Connecting with others is now proven by research to be good for our moods, and even our physical health.
But what is “connecting to people,” really? What makes it so important? How can you tell if you are connecting to others, and what can you do if this subject a constant struggle for you?
What does connecting with people mean?
Real connection is more than just talking to others or sharing interests. After all, we can talk for over an hour with someone about sports or politics even if we secretly can’t stand them.
More profound than mere conversation, true connection can happen without words, and with someone, we don’t even know. On the other hand, constant contact, such as working with someone every day, is no guarantee of actual connection.
Connecting with others is a sense of being open and available to another person, even as you feel they are open and accessible to you. Other ingredients of human connection are empathy and compassion – we feel goodwill to the person we are connecting with.
Examples of human connection are things such as the below:
• Having a personal conversation about what is important to you with someone and feeling listened to and understood
• Taking the time to listen to someone else and feeling real empathy for them
• Helping someone else out of unconditional goodwill
• Offering sincere gratitude to another and receiving gratitude from others
• Catching a strangers eye and both smiling
• A shared experience with others that involves laughter and goodwill.
How do I know if I’m connecting to others?
- You are in the moment.
When we connect with others, we are no longer thinking about what went wrong in the past or of our future worries. We are just fully available to the present moment and to the shared experience we are having with another.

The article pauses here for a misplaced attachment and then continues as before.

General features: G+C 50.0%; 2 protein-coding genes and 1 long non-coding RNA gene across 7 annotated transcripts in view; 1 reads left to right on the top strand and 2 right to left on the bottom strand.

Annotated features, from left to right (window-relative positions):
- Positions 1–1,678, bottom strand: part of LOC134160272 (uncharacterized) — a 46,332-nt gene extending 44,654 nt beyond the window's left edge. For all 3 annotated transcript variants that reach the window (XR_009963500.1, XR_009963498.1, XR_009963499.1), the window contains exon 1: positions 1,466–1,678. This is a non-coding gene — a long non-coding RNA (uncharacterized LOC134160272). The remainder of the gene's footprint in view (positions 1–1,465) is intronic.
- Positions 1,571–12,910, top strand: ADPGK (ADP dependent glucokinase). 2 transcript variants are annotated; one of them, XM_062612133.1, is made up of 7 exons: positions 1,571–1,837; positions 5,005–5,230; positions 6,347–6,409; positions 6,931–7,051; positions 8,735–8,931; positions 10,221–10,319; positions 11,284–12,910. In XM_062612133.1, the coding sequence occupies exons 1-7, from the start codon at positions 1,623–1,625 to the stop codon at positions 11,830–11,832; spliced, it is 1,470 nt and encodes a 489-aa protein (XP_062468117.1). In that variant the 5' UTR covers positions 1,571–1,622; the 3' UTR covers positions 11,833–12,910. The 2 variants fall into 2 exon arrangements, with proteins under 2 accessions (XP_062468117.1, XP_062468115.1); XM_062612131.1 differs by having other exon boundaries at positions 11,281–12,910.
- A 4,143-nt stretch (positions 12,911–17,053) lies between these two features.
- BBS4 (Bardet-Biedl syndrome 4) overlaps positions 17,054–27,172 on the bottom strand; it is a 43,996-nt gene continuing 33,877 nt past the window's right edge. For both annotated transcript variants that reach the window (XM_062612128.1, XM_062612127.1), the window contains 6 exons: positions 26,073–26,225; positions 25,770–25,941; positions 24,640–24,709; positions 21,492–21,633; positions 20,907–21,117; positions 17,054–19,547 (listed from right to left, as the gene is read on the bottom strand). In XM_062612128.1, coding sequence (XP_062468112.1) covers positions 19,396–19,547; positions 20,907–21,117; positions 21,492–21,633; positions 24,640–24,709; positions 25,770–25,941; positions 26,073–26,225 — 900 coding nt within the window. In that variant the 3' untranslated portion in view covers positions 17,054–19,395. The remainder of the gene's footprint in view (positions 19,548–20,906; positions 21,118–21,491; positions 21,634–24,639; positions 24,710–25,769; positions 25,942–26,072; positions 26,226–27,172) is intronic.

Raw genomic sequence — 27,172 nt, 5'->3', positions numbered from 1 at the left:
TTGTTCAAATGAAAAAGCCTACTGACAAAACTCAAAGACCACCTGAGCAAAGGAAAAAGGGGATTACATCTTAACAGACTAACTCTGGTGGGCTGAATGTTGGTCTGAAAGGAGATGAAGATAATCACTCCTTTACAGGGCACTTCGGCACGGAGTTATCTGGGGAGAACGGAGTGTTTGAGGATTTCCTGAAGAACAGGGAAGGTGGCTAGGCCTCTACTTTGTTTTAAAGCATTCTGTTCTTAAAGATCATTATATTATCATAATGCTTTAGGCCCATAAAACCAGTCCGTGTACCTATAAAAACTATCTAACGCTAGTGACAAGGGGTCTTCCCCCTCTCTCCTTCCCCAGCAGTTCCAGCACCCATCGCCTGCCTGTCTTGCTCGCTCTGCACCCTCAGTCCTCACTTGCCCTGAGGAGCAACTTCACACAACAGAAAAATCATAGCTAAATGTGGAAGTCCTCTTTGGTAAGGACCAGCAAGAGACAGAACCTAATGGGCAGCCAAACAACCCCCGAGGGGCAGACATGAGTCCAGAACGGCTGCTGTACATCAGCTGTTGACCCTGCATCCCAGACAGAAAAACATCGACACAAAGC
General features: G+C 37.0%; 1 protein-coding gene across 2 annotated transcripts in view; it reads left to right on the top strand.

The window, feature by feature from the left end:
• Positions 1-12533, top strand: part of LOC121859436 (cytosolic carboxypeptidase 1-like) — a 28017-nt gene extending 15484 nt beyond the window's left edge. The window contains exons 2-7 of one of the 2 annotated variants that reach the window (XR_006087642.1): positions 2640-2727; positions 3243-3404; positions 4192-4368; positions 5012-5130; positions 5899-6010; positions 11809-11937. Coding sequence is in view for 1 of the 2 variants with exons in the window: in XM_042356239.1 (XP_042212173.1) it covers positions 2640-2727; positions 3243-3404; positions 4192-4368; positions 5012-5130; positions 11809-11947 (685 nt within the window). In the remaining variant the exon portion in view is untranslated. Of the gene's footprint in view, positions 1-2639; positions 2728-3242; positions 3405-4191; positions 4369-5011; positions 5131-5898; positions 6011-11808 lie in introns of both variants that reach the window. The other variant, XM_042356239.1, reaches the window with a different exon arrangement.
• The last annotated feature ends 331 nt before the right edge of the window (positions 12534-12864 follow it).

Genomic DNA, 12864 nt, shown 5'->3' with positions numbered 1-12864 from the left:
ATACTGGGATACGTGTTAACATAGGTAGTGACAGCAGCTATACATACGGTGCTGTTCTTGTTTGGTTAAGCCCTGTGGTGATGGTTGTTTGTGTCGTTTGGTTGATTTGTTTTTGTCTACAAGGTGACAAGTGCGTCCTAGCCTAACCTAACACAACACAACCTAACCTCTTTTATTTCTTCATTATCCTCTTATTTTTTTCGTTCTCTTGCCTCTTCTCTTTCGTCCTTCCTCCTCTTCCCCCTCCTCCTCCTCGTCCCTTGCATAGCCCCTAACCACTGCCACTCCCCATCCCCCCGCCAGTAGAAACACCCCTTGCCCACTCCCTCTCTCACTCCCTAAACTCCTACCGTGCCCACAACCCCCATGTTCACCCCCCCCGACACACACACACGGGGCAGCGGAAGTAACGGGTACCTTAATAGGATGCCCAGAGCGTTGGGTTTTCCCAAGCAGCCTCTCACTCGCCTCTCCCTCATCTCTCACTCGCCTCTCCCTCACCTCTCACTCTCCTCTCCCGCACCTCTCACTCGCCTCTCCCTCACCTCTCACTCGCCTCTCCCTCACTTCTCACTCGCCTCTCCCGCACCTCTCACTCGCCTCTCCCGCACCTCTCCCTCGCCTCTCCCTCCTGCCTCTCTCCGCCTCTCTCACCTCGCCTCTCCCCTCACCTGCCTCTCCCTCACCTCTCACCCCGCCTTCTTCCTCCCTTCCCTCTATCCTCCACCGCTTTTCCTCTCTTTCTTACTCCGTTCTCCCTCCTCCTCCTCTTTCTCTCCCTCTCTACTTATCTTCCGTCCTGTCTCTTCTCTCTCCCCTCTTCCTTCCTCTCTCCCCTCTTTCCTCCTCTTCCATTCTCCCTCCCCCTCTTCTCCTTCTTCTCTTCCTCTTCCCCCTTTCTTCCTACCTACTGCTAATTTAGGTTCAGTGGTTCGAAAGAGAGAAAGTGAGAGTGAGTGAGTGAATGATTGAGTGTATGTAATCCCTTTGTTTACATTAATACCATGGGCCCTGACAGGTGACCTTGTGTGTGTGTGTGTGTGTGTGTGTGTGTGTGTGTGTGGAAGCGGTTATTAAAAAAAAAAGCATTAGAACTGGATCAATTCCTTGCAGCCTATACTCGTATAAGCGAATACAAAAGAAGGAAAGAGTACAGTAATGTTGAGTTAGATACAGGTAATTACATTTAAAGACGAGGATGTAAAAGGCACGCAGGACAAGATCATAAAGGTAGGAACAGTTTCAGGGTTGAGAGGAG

- You are being yourself.
The human connection only works if there is honesty. It doesn’t work if we are trying to be something we aren’t.
- You feel open– whether you feel good or not.
Connecting with others often feels good. But this is actually not always true. Feeling enough trust with someone to share a sad experience or something you are upset about can be a powerful way of connecting with someone as well.
- You feel empathy and kindness for the other person.
Anger or meanness closes us down to connection, as does judgment and criticism.
Human connection is usually kind. Sure, we can feel connected, laughing with others about someone else. But often afterward, there is a hollow feeling, which shows it wasn’t a connection at all.
- A sense of trust exists between you and the other person.
This can happen even between two strangers – for example, allowing someone to help you with your suitcase up a set of stairs shows you trust them.
And these things often aren’t a connection at all…
• If you are always trying to connect with others by being interesting, funny, or smart, and you are always looking to others’ reactions to know what to do next? You are not really connecting. In your need to feel accepted, you are not being yourself, or are even manipulating others for attention.
• If you think you are connecting with others, but it’s based around a shared dislike of other people, or on talking about others? Sure, you have something in common, but that tight feeling inside is not one of trust and connection.
• Think that connection is easy for you because you are always ‘laughing’? Many people hide themselves behind humor, and again, you can’t connect if the real you isn’t present. As for ‘fun’ nights out, this can sometimes lead to genuine sharing and connection. But if the only thing you share is that you both like drinking or dancing, then it’s a shared experience over a true connection.
• Spending years of your life with someone sadly does not equal to proper connection. If you are not able to be yourself or trust the other, or if they are hiding their true self, and if a trust is just not there, then you are merely passing the time together. Sadly, this all too often passes for ‘friendship’ or even a relationship in modern society.